During the past month I have republished seven of my newspaper articles written while I was working as an investigative journalist in Scotland and North East England. The first looked at the likely governmental conspiracy over the outbreak of Foot and Mouth Disease in 2001 another at the secrecy of the Bilderberg organisation, a third was a piece about the top secret Aurora aircraft, the fourth looked at big cats at large in the UK and the fifth was an investigation into the mysterious death of Scottish Nationalist leader Willie McRae. Another looked at the extent of 40-year cover-up on exposure of British servicemen to A-bomb tests and the last was a piece about secret dumps of deadly Sarin gas in the sea waters off Scotland.
Today I reload a piece I wrote in 1995 about some very strange links between BNFL at Sellafield and genetic research into babies.
SCOTTISH babies could become involved in new genetic research by an experimental institute run by directors of British Nuclear Fuels.
The Labour Party has condemned the so-called independent DNA bank at a scientific site close to the Sellafield nuclear plant, which is funded by BNFL and backed by an English university linked to applications to conduct experiments on dead children without their parents’ consent.
An institute spokesman said fears of vested interest were groundless and any DNA experiments would be carried out independently of BNFL.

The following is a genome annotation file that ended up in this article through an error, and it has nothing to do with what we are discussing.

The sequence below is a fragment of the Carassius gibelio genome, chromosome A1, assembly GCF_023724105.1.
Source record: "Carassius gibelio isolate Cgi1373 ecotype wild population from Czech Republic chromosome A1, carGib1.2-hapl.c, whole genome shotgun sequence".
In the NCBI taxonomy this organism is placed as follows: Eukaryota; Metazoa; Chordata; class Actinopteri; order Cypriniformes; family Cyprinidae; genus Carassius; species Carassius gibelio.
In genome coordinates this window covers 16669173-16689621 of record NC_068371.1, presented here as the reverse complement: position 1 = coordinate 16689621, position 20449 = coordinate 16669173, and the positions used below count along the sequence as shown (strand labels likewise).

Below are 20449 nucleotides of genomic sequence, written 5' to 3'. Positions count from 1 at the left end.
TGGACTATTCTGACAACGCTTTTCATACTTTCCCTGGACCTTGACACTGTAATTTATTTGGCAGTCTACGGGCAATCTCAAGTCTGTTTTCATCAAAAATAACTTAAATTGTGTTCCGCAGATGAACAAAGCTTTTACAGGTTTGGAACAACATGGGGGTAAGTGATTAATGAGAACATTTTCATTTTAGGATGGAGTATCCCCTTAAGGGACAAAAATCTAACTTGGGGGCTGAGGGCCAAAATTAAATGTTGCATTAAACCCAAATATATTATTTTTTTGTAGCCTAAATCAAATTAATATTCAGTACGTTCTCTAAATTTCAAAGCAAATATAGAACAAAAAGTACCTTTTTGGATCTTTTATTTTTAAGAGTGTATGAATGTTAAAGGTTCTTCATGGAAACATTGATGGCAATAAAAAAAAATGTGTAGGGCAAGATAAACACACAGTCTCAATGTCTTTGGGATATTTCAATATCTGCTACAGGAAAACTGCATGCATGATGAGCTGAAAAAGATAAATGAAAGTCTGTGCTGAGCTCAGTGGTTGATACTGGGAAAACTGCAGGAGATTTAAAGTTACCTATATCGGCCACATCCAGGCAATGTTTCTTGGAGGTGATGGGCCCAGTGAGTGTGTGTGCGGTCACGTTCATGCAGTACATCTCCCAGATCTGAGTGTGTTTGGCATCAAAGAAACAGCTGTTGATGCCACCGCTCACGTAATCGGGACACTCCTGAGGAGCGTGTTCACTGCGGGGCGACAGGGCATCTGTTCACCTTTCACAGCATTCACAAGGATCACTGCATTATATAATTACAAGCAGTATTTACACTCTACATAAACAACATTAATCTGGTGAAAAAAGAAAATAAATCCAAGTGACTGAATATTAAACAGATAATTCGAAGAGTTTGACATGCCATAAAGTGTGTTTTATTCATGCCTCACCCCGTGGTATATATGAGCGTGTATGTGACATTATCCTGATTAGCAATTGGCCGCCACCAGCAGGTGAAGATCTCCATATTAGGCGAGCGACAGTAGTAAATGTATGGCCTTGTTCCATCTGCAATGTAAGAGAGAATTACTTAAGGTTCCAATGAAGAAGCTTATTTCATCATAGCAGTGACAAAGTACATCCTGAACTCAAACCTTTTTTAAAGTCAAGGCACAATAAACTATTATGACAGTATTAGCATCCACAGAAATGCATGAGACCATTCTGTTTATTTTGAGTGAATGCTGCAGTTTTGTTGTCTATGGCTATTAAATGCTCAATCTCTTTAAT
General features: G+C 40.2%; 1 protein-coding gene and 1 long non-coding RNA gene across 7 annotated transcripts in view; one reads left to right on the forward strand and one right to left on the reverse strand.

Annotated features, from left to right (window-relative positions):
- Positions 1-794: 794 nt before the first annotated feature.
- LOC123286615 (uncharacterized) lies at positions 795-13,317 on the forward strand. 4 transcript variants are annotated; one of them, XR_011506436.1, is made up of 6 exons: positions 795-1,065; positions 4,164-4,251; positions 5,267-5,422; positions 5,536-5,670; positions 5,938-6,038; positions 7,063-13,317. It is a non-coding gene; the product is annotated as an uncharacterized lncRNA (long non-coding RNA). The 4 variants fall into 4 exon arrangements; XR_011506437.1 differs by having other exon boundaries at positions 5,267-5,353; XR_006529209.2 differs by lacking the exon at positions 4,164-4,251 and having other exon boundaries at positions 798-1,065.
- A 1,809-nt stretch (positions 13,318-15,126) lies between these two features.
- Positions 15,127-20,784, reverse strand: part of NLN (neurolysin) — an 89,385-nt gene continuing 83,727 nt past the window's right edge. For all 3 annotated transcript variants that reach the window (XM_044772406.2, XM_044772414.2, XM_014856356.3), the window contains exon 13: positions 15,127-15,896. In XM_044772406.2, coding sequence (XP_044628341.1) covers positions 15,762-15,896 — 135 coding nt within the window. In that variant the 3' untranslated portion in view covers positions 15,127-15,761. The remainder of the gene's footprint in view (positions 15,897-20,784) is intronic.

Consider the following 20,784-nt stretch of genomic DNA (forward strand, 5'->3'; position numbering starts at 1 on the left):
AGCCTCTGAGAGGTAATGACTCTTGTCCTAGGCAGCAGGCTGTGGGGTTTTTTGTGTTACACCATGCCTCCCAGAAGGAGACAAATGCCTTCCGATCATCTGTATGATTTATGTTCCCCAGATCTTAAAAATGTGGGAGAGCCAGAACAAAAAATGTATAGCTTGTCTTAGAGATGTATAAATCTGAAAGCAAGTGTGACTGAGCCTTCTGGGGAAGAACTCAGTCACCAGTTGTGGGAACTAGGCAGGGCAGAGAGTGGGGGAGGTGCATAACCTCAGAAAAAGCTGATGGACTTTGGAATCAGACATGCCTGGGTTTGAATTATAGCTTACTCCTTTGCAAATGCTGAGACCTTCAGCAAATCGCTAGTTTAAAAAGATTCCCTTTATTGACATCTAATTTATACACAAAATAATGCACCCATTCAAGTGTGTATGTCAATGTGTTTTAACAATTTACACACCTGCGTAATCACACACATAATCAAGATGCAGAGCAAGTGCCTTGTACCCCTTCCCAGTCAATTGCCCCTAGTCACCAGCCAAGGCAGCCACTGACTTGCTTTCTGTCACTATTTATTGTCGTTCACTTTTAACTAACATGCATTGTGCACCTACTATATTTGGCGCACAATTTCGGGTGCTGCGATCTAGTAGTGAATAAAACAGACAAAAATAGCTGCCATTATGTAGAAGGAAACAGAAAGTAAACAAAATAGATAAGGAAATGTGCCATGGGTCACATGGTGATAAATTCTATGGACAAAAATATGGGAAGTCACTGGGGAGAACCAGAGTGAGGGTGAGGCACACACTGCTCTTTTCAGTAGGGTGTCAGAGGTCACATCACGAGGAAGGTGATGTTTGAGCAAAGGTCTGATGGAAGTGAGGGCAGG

The disclosures come soon after a public outcry over revelations that more than 2000 dead Scots babies and 126 pregnant mothers were involved in secret nuclear experiments in the early 1960s.
The experiments were conducted by the UK Atomic Energy Authority in a bid to find out if fallout from atomic bomb tests had affected the youngsters.
MPs fear that that scenario could be recreated by studies at the Westlakes Research Institute, five miles from Sellafield.
The institute was formed with BNFL funding on the back of widespread concerns that the incidence of childhood leukemia in the village of Seascale, a mile-and-a-half from Sellafield, was 10 times the national average.
Despite proclamations of independence, records at Companies House reveal that 11 BNFL personnel form the board of Westlakes Research Trading Ltd, while five BNFL employees run the research institute.
It is widely believed that BNFL’s own genetics group will also become part of the DNA research establishment, which it will help fund with #1m over six years.
The institute proposes to collect, store, and analyse samples of genetic material and blood from 8000 babies born in Cumbria over the next five years at Westlakes and the Department of Child Health at Newcastle University.
It plans to use DNA samples to investigate evidence of genetic diseases, genetic damage related to radiation exposure, and possible radiation-linked diseases such as childhood leukemia.
A recent BNFL newsletter stated: ”While it could also help research into the effects of radiation, BNFL believes the study will prove there is no difference between the genetic make-up of children born to Sellafield fathers and those from the rest of the region.”
The environmental group Cumbrians Opposed to a Radioactive Environment (Core) is fighting the nuclear company’s interest in the research and expresses concern about the so-called impartial involvement of Newcastle University child health department.